Carli Davidson Pet Photography

Lil Bub! Photo © Carli Davidson

After the series went viral, Davidson worked with her agent to negotiate a contract with HarperCollins to turn “Shake” into a book, which was published in 2013. Having an agent, she says, was “invaluable” for getting her work on the radar of editors and negotiating her rights as an author. Since her first Shake book, featuring all dogs, Davidson has also published Shake Puppies in 2014 and Shake Cats in 2015. Currently working on books with Chronicle Books and HarperCollins, Davidson notes both publishers have been “really amazing to work with.”

Screen Shot 2016-01-07 at 5.02.23 PM
While there are currently no plans for another installation of “Shake,” Davidson says that she never knows what she might be inspired by in the future. Whatever she sets her sights on, she’ll commit to it fully. “I’ve never really seen anyone succeed in photography as a career without being totally immersed in both the medium and whatever subject you are shooting,” she says, “and I’m no exception.” 


Davidson has spent close to a decade working with animals—here’s how she gets them to shake:

+ Become familiar with the animal’s  general behavior. “For new animal photographers I recommend walking animals at a local shelter to build this skill set.”

+ Let the animal come to you. “If you run up to a shy animal and scare them, you might not be able to recover that relationship at all.”

Get your subject used to the lighting first. Davidson starts out with animals off set and offers treats after triggering the flash from a distance. Sometimes it takes up to an hour to get the animal comfortable.

+ Try the easiest method first. Davidson’s vet technician musses up the dog’s hair, blows on its face or plays with its ears to get them to shake. The last resort is an Epi-Optic ear cleaner, which usually does the trick. She notes to never use water in their ears, and suggests having a professional on set for the safety and comfort of the animals.


Make Yourself: Carlos Serrao on Forging a Career

By Harrison Jacobs

When Carlos Serrao began making pictures in the 1980s in Miami, the resources for aspiring photographers were slim. If that was the career path he wanted, he knew he would have to figure it out himself.

Today, Serrao is one of the most sought-after photographers in portrait, fashion and fitness photography, shooting one-of-a-kind imagery for brands like Gap, Nike and Under Armour, and editorial features for FLAUNT, GQ and ESPN’s The Body Issue. Look at his career now and it may seem like a smooth ascent, but Serrao will tell you it was a turbulent ride.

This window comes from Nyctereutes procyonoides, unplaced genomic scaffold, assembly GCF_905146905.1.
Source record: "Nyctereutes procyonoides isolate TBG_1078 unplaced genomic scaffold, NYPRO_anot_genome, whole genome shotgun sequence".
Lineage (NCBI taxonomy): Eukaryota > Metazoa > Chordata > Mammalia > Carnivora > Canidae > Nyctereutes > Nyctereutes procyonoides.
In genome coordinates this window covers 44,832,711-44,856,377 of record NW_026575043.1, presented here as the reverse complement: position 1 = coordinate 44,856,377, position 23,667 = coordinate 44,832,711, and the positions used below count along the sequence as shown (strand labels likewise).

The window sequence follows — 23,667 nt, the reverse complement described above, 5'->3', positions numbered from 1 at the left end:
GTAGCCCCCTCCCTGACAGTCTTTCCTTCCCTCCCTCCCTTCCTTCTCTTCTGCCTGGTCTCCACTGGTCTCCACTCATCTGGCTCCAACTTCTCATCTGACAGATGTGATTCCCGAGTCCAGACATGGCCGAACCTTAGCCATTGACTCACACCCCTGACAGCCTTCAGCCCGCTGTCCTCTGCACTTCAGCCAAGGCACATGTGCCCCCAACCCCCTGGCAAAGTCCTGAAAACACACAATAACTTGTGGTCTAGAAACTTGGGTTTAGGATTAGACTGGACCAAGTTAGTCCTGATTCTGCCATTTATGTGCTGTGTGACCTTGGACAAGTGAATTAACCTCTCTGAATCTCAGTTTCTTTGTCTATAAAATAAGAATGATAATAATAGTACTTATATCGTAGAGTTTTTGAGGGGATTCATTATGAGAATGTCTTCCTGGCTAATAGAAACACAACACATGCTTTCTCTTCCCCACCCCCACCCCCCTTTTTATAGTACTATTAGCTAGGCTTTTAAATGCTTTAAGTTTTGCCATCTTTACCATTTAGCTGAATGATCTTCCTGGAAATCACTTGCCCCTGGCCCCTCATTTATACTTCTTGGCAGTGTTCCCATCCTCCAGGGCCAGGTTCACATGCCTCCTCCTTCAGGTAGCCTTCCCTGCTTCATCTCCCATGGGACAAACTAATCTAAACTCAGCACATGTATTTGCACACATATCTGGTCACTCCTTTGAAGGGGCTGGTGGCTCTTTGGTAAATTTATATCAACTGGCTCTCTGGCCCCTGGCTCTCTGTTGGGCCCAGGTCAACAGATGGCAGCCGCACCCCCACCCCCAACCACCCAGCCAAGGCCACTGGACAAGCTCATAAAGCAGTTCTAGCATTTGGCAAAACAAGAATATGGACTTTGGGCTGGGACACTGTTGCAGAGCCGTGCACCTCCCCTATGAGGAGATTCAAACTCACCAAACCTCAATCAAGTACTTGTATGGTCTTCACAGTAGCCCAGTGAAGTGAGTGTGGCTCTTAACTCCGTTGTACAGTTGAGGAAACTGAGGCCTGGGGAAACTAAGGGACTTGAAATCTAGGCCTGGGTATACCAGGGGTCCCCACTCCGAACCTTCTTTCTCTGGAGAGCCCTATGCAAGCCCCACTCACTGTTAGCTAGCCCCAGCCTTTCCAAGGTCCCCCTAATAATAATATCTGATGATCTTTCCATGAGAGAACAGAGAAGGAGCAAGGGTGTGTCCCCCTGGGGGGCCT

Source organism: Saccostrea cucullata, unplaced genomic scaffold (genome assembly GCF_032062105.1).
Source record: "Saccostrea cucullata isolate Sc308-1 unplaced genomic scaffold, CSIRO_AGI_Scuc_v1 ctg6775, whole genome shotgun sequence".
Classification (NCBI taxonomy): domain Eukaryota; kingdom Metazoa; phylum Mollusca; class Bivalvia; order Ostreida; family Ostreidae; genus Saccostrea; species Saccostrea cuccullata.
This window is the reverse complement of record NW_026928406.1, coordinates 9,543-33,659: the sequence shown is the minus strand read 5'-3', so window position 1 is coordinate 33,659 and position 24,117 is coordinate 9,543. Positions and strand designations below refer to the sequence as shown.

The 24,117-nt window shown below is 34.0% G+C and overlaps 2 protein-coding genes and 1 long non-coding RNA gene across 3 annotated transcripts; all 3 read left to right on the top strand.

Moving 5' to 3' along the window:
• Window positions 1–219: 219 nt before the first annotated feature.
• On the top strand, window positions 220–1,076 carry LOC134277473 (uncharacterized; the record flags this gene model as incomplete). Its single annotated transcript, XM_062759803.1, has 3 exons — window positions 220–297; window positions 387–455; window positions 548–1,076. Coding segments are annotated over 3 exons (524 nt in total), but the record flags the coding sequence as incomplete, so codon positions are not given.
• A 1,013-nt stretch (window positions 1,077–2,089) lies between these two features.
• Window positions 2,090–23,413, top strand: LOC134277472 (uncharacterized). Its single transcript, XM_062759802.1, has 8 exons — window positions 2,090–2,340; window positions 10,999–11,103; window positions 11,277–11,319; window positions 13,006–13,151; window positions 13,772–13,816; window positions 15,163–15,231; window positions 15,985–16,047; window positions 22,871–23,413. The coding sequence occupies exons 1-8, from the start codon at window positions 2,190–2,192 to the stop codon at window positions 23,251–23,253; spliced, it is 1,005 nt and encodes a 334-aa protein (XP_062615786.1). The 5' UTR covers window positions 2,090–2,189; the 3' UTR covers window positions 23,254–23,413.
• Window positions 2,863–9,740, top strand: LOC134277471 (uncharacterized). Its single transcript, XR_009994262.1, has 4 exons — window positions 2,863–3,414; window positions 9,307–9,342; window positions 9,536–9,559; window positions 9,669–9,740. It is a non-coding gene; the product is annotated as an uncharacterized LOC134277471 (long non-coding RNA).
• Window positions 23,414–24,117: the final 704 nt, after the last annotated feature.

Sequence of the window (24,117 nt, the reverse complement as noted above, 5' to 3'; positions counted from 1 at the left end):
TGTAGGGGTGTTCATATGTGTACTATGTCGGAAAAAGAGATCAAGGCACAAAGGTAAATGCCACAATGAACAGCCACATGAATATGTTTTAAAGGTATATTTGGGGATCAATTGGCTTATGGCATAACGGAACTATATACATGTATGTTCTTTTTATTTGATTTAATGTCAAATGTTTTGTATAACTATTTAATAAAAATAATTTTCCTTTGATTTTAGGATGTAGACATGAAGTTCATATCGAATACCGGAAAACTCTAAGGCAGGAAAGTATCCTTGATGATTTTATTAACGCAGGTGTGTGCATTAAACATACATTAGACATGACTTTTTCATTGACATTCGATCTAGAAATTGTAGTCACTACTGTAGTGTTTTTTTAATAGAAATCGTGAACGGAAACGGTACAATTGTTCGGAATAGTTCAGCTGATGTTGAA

A campaign image for the fall/winter line of Nike Tech Pack sportswear. Photo © Carlos Serrao

Do It Yourself

Serrao’s first camera was a Super 8 that he begged his parents for after seeing Star Wars in theaters in 1977. Serrao spent his childhood making animations, and at age 13, took an interest in skateboarding that would prove formative for his work. 

Skateboarding culture was just getting underway in Miami. There were no international competitions or celebrities, and the skaters built a community on a shared do-it-yourself principle. Serrao became the skaters’ documentarian, filming them in every playground, park and emptied-out pool they skated in.

“I wanted to emulate what the big skate companies did. I’d film amateur skate videos and edit them crudely with two VCRs. I’d shoot photos of my friends skating and then Xerox the photos for our zines,” Serrao tells PDNedu in a recent interview.

The skaters’ do-it-yourself mentality made a deep impression on Serrao. His high school guidance counselor told him if he wanted to go into a field like medicine, business or law, she could help him, but for photography, he was on his own. Serrao was undeterred, enrolling in Florida International University to pursue a B.A. degree. When he found his art courses lacking, he supplemented his education with photography classes at Miami Dade Community College. In his spare time, he conducted shoots with models he met at school and equipment from the photo department to build out his portfolio. He knew he wasn’t going to be able to make it if he didn’t take the initiative.

“I was always very competitive,” Serrao says.

Heading Out West

In 1992, Serrao shipped out to California with the intention of attending Art Center College of Design in Pasadena, but upon realizing that he only had enough money to last him a semester, decided it was the time to pursue photography full time instead.

After weeks spent trying to meet editors at major publications, he found success with L.A. Reader, an alternative arts newspaper. The photo editor agreed to put him on the freelance roster, sending Serrao to press junkets, theater and restaurant openings. It wasn’t lucrative, but it was hands-on training like he’d never had before.